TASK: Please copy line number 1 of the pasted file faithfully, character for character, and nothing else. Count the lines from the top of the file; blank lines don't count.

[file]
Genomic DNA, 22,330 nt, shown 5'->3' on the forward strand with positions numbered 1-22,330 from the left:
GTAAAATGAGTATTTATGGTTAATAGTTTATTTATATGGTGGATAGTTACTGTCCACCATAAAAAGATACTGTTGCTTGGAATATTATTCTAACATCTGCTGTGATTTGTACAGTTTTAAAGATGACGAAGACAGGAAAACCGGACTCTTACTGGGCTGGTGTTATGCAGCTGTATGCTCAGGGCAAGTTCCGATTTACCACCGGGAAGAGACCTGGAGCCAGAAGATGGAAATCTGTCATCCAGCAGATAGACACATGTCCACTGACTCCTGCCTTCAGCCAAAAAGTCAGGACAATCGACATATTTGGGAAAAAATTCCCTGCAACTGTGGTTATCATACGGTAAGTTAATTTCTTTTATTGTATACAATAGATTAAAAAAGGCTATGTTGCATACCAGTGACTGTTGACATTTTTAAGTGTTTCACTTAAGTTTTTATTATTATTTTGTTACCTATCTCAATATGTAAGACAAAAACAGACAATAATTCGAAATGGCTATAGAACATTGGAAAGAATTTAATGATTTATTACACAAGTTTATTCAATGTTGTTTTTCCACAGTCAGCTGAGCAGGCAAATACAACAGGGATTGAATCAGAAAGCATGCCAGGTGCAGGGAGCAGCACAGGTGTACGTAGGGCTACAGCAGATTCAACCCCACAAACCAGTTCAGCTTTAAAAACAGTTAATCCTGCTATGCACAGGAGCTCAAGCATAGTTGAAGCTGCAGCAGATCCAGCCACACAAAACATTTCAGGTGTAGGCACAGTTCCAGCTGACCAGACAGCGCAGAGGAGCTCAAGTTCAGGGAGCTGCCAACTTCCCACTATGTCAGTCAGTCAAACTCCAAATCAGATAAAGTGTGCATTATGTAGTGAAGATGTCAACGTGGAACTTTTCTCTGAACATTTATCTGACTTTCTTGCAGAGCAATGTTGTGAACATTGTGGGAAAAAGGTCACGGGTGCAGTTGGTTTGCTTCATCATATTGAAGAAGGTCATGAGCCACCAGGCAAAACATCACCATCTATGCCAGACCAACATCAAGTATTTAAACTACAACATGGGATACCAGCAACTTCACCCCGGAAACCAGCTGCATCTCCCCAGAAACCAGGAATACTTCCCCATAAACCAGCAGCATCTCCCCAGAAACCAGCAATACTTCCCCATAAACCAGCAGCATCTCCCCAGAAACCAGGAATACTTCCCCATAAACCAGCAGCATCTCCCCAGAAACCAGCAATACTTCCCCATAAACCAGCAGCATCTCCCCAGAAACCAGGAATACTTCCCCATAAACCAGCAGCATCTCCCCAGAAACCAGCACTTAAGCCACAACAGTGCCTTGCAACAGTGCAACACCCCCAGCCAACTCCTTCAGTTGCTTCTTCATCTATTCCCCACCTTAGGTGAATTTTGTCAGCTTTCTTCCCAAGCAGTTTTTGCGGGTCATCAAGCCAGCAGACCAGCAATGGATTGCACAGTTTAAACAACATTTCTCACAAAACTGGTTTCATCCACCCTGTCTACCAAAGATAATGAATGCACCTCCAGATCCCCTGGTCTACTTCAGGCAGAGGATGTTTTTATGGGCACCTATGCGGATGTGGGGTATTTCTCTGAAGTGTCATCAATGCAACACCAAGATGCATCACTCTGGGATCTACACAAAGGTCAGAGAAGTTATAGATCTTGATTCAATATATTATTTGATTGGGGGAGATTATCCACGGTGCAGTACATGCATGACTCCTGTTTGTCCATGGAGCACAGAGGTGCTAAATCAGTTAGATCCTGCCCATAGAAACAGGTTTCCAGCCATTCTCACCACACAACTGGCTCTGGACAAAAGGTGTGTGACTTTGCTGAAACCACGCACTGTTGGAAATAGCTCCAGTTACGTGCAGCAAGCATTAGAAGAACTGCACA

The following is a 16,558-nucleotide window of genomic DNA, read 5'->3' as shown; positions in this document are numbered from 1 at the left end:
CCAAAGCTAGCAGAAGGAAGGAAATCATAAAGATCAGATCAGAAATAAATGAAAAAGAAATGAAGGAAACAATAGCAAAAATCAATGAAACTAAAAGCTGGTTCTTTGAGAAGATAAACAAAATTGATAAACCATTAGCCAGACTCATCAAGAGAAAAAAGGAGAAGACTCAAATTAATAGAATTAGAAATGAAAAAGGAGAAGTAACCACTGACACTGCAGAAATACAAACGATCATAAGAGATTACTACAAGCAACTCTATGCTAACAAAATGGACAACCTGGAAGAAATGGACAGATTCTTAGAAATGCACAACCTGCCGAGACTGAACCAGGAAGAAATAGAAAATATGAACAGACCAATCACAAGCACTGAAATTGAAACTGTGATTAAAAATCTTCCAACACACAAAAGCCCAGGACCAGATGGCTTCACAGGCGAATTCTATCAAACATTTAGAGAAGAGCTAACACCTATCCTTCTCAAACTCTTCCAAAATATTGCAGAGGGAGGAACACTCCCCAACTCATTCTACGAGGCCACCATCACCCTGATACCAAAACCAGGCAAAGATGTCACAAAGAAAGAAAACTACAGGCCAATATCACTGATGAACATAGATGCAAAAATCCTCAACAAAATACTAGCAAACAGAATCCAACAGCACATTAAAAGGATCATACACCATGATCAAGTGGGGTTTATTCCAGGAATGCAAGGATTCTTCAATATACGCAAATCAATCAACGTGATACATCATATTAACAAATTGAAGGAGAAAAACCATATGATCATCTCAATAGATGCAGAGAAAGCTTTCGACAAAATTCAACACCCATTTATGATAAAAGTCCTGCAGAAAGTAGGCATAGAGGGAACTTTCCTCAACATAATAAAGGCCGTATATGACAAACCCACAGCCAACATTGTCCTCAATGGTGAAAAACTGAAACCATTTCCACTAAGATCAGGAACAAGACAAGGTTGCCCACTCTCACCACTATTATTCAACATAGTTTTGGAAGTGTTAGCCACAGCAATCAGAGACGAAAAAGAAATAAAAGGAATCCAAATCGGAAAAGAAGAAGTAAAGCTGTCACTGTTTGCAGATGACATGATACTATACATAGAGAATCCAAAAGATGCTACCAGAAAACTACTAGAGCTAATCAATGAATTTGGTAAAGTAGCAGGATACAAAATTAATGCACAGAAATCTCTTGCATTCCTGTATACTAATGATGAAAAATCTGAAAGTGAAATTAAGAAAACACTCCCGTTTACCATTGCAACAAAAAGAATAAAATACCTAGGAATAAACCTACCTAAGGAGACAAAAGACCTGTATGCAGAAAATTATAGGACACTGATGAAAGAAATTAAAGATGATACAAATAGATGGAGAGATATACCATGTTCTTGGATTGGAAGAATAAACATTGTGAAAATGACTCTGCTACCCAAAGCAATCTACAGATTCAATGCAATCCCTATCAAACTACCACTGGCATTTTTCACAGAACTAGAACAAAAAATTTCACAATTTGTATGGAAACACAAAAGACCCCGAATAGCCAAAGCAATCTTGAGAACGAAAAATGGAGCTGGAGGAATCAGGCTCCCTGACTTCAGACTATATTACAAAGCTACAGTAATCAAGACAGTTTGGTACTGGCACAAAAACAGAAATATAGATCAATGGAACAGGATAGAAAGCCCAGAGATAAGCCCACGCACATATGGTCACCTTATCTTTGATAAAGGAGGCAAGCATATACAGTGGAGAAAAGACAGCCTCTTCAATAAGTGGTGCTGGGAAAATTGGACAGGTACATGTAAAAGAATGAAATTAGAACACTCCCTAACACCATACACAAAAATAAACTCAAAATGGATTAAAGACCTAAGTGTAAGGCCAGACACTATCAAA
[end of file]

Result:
Genomic DNA, 22,330 nt, shown 5'->3' on the forward strand with positions numbered 1-22,330 from the left: